Q & A With Winemaker Rolando Herrera Of Mi Sueño: Vineyards, Baseball + The Teenage Career Plan
Five minutes into a conversation with Rolando Herrera, the owner-winemaker at Mi Sueño in Napa, it's clear that what first comes across as shyness is really more of a quiet conviction for winemaking. He didn't come from a longstanding winemaking pedigree. He didn't wake up with a gut feeling that he should become a winemaker. He doesn't have a gold-framed degree in oenology on his office wall. Herrera was just a high school kid who, damn it, needed an after-school job.
His father immigrated to St. Helena in the 1970s from El Llano, a small town in Michoacán, Mexico, to work at a chicken farm (in the days before pricey vineyard plots wiped out other forms of farming in the area). When worked dried up, the family returned to Mexico. Rolando, then 15, wanted to come back. And so he did.
To pay his rent, he worked as a dishwasher at Auberge du Soleil (in the restaurant's pre-hotel days when it was known foremost for cutting-edge cuisine) and later became a line cook at Mustards Grill. All while he was still in high school. That focused work ethic would eventually land Herrera a cellar job at Stags Leap Wine Cellars, an Assistant Winemaker position at Chateau Potelle, and later a position as Director of Winemaking at Paul Hobbs' consulting arm. In addition to Mi Sueño, which he launched in 1997, Herrera also makes wine under a separate label for the Giants' Dave Roberts and Rich Aurilia. And yet the man is still a Dodgers fan. Turn the page for more on Herrera's unconditional love for wine and baseball.
Helping Customers at The Vintner's Collective, A Shared Tasting Room
Squid Ink: So you are a baseball fan?
Rolando Herrera: Yes. A big baseball fan, actually.
SI: Giants, presumably, as you are now making a Cabernet-Merlot blend for Dave Roberts and Rich Aurilia under their Red Stitch label. We'll try to forgive you.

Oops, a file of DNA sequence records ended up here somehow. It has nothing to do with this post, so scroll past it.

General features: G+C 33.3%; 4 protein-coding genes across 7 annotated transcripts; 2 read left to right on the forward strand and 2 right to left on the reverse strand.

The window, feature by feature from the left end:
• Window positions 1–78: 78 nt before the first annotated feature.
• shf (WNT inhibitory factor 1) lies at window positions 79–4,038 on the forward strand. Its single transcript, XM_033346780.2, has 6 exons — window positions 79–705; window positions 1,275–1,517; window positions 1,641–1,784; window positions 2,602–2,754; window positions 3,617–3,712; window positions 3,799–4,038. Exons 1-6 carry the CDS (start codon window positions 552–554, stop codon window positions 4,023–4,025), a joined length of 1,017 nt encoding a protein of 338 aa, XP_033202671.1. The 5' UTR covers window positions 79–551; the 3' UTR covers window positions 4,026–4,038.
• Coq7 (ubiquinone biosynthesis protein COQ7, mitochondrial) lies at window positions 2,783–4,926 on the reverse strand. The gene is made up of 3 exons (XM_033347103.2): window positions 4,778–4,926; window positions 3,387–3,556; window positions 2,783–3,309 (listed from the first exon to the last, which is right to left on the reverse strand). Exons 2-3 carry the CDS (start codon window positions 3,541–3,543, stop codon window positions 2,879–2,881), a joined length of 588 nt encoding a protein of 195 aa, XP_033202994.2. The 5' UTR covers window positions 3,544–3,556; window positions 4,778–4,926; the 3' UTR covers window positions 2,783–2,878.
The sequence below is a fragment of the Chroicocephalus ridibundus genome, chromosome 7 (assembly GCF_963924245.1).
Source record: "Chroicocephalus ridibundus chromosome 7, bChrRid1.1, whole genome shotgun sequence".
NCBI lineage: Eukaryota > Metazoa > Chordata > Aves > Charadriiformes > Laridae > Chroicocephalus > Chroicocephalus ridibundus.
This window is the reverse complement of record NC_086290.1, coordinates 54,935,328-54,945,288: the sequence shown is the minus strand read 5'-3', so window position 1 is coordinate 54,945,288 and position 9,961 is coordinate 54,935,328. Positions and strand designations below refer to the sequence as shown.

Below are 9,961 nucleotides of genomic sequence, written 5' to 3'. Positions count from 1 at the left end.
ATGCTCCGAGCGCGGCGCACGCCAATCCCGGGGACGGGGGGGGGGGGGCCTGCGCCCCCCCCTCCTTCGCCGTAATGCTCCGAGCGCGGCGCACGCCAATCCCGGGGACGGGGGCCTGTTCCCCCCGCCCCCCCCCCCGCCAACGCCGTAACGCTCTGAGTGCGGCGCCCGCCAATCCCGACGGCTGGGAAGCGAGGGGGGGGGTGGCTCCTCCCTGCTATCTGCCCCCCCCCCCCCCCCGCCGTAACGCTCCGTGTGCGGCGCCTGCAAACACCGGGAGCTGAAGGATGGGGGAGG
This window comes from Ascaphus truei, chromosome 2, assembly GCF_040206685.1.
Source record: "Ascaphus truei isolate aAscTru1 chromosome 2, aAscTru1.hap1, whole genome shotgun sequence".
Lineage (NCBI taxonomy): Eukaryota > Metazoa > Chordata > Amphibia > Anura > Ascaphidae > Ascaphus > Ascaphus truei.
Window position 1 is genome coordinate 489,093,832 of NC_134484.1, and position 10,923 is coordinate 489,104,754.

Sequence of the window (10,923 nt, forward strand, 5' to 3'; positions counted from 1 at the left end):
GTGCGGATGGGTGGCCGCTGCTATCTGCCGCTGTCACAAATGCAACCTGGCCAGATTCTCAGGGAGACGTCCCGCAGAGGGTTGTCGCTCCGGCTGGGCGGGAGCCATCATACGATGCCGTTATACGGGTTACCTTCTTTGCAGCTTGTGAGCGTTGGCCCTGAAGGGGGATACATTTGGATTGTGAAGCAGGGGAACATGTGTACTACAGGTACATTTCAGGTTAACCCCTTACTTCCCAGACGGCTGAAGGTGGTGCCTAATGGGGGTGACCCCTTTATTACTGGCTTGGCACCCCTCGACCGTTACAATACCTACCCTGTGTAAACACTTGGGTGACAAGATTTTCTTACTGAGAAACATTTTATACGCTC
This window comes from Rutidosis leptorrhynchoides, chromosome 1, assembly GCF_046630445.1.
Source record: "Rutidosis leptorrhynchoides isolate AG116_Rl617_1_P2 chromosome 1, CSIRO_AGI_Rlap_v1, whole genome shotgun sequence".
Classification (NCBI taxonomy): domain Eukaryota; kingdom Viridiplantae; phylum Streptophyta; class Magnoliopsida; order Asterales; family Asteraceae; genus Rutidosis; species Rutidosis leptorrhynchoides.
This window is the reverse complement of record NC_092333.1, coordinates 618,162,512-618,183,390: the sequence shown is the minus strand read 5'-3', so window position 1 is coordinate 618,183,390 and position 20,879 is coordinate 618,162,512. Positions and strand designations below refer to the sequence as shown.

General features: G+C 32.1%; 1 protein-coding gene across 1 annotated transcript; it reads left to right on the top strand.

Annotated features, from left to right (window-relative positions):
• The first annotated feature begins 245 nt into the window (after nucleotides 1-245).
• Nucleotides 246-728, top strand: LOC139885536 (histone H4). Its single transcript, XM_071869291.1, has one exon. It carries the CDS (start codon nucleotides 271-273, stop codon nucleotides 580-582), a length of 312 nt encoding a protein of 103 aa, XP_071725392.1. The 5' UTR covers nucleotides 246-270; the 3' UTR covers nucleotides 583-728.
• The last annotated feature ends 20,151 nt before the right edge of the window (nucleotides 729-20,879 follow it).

RH: Yes, a Giants fan. I've always liked sports since I was a little kid, and I've had the opportunity to meet a lot of the ball players. It leaves me speechless [meeting them]. [Roberts and Aurilia] are great people, great individuals, great family people, and they do really love wine. For me, I love people in general, so I would find it really difficult not to like any athlete.
SI: Really? Even the Dodgers?
RH: Actually, yes. The Dodgers have one of my favorite people, Mark Sweeney. What a nice man. I love the game of baseball so much that I'm more than a fan of just one team. If you really like sports, it's hard not to like it all. It's funny because even though I am a die-hard Giants fan, as I meet [more players], I realize how much we all share in common. They have a passion for what they do, and I have a passion for what I do.
SI: Your winemaking style follows that fan-of-many logic, too. You don't focus on one or two grapes, say Cabernet, but make a wide range of wines, and you just released your first rosé.
RH: Yes, because I truly love making all wine. It doesn't have to be Cabernet grapes from Napa. I just love being a farmer. But I also love being a cellar rat, an accountant, a vice president, a janitor, all of the above on different days, different time of the year. I've been fortunate to have the opportunity, or actually sometimes the necessity, to learn from the bottom. I've never had the resources to hire everyone else to do things for me.